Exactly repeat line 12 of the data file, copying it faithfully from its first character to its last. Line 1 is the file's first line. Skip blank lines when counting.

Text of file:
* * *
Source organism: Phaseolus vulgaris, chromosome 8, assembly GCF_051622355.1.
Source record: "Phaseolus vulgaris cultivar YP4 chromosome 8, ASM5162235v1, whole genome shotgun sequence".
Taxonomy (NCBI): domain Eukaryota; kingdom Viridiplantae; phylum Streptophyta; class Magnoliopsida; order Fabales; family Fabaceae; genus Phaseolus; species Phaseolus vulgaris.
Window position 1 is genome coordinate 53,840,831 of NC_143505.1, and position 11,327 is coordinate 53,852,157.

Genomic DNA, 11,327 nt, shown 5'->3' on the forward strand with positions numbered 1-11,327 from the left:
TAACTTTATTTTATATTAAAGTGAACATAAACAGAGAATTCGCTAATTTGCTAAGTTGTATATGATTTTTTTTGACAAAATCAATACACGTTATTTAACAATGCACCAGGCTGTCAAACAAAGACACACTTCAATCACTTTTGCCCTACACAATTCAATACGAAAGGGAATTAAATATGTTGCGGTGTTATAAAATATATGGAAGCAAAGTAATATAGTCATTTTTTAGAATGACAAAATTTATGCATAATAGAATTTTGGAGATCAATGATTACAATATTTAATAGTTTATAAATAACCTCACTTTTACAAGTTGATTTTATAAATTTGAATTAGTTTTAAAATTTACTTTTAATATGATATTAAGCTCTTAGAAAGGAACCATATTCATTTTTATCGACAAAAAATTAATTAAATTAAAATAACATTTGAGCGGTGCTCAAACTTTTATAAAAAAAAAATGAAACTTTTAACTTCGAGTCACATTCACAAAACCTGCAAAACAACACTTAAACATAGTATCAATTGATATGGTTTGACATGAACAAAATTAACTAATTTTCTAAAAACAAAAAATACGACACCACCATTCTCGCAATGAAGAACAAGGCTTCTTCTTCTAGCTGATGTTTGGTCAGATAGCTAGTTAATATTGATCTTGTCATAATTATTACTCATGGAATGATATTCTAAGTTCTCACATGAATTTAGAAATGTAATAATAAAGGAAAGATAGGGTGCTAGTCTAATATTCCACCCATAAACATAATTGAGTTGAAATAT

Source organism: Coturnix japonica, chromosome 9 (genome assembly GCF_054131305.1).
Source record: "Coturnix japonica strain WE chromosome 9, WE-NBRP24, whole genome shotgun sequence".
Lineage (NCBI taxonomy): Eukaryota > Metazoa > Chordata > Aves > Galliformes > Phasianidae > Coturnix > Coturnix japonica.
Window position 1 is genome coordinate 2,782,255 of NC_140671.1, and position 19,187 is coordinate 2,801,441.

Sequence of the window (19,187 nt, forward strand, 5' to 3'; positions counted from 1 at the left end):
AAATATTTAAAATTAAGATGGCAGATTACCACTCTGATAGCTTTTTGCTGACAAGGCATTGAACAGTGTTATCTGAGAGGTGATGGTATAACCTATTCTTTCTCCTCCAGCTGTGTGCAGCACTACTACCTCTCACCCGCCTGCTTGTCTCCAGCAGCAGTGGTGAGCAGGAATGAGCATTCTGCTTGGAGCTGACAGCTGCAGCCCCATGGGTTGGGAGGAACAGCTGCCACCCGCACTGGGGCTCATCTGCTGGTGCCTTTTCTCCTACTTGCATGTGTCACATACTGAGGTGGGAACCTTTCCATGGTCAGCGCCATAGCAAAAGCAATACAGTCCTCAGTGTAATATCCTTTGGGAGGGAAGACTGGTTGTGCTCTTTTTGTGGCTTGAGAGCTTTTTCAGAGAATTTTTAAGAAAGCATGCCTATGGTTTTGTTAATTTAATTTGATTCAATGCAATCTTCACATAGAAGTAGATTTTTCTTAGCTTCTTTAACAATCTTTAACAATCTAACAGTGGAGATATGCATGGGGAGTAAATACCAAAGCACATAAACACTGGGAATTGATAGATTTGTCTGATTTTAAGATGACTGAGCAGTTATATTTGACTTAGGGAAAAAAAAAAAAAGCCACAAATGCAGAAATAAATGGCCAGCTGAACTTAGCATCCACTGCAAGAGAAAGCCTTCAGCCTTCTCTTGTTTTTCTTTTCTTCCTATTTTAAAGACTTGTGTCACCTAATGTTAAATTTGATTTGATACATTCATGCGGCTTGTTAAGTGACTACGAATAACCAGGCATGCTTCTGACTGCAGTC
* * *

AAATATTTAAAATTAAGATGGCAGATTACCACTCTGATAGCTTTTTGCTGACAAGGCATTGAACAGTGTTATCTGAGAGGTGATGGTATAACCTATTCTTTCTCCTCCAGCTGTGTGCAGCACTACTACCTCTCACCCGCCTGCTTGTCTCCAGCAGCAGTGGTGAGCAGGAATGAGCATTCTGCTTGGAGCTGACAGCTGCAGCCCCATGGGTTGGGAGGAACAGCTGCCACCCGCACTGGGGCTCATCTGCTGGTGCCTTTTCTCCTACTTGCATGTGTCACATACTGAGGTGGGAACCTTTCCATGGTCAGCGCCATAGCAAAAGCAATACAGTCCTCAGTGTAATATCCTTTGGGAGGGAAGACTGGTTGTGCTCTTTTTGTGGCTTGAGAGCTTTTTCAGAGAATTTTTAAGAAAGCATGCCTATGGTTTTGTTAATTTAATTTGATTCAATGCAATCTTCACATAGAAGTAGATTTTTCTTAGCTTCTTTAACAATCTTTAACAATCTAACAGTGGAGATATGCATGGGGAGTAAATACCAAAGCACATAAACACTGGGAATTGATAGATTTGTCTGATTTTAAGATGACTGAGCAGTTATATTTGACTTAGGGAAAAAAAAAAAAAGCCACAAATGCAGAAATAAATGGCCAGCTGAACTTAGCATCCACTGCAAGAGAAAGCCTTCAGCCTTCTCTTGTTTTTCTTTTCTTCCTATTTTAAAGACTTGTGTCACCTAATGTTAAATTTGATTTGATACATTCATGCGGCTTGTTAAGTGACTACGAATAACCAGGCATGCTTCTGACTGCAGTC